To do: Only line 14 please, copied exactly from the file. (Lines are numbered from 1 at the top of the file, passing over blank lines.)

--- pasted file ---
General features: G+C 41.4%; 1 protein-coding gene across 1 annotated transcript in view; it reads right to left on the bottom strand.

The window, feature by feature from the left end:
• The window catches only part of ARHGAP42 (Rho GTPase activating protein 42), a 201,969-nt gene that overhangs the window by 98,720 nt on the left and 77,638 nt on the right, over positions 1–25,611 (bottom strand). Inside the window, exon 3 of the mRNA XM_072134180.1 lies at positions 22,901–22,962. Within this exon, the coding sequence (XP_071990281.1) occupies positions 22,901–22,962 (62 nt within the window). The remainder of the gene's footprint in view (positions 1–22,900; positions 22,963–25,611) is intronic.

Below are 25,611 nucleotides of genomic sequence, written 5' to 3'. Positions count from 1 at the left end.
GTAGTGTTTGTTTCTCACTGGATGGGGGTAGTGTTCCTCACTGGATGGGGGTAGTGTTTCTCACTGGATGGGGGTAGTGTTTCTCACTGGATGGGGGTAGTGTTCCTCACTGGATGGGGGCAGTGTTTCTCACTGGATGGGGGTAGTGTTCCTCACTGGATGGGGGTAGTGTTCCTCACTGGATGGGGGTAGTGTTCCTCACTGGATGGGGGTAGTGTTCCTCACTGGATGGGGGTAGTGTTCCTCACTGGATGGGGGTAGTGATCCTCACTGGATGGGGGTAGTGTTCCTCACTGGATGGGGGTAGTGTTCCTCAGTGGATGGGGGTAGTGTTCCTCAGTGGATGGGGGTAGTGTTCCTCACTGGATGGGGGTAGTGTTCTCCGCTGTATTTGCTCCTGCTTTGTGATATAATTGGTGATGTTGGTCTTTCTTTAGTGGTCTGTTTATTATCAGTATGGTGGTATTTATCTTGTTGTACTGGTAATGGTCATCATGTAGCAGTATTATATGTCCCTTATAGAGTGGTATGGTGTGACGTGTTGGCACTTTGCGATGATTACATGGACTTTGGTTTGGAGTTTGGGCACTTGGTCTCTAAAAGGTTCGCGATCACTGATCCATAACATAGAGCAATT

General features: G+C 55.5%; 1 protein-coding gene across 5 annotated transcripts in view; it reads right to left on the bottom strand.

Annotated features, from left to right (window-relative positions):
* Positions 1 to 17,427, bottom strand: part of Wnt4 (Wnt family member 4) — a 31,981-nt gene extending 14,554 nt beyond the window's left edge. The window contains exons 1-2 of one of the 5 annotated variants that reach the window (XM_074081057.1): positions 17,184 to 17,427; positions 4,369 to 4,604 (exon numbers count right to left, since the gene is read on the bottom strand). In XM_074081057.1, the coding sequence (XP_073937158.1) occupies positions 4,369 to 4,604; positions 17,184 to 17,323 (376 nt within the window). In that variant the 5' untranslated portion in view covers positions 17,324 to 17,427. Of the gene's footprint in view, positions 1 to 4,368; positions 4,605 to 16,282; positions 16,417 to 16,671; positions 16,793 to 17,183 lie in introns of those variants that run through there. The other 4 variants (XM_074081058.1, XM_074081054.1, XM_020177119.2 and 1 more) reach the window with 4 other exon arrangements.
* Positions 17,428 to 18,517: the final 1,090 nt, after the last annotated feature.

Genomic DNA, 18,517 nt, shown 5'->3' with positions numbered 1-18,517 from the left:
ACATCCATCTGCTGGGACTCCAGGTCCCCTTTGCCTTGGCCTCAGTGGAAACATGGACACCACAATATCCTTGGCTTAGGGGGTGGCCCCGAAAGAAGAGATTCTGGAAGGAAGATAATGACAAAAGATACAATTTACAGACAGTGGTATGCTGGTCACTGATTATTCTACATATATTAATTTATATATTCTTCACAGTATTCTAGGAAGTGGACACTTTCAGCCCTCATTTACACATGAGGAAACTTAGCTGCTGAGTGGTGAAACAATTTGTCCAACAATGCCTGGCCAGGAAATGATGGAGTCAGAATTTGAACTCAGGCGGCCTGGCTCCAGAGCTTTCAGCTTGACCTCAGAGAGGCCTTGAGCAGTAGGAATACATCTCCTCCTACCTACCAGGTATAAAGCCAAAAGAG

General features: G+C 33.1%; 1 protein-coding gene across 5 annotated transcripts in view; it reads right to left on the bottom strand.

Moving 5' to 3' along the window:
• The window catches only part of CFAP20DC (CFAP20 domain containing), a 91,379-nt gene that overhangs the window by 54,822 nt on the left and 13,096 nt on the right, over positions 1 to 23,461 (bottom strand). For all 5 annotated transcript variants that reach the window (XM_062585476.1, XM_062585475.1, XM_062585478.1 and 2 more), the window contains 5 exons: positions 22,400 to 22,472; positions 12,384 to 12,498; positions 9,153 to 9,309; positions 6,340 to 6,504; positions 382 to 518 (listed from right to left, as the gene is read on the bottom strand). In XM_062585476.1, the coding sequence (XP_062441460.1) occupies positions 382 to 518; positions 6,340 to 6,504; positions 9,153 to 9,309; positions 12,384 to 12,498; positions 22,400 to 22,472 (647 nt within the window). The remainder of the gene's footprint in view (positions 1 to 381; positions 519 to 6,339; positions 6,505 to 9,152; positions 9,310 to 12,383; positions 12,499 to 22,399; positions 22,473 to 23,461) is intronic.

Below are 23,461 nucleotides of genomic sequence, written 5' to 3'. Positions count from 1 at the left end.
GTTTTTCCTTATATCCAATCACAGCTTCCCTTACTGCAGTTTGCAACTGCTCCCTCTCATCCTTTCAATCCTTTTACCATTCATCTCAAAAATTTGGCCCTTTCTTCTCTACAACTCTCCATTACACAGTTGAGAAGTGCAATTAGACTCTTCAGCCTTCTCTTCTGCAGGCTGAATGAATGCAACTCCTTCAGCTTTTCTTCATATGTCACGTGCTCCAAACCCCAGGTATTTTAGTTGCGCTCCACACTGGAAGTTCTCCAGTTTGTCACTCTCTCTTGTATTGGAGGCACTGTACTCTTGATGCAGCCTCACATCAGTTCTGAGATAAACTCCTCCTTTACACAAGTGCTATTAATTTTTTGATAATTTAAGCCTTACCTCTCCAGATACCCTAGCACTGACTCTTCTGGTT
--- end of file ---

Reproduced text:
• The window catches only part of CFAP20DC (CFAP20 domain containing), a 91,379-nt gene that overhangs the window by 54,822 nt on the left and 13,096 nt on the right, over positions 1 to 23,461 (bottom strand). For all 5 annotated transcript variants that reach the window (XM_062585476.1, XM_062585475.1, XM_062585478.1 and 2 more), the window contains 5 exons: positions 22,400 to 22,472; positions 12,384 to 12,498; positions 9,153 to 9,309; positions 6,340 to 6,504; positions 382 to 518 (listed from right to left, as the gene is read on the bottom strand). In XM_062585476.1, the coding sequence (XP_062441460.1) occupies positions 382 to 518; positions 6,340 to 6,504; positions 9,153 to 9,309; positions 12,384 to 12,498; positions 22,400 to 22,472 (647 nt within the window). The remainder of the gene's footprint in view (positions 1 to 381; positions 519 to 6,339; positions 6,505 to 9,152; positions 9,310 to 12,383; positions 12,499 to 22,399; positions 22,473 to 23,461) is intronic.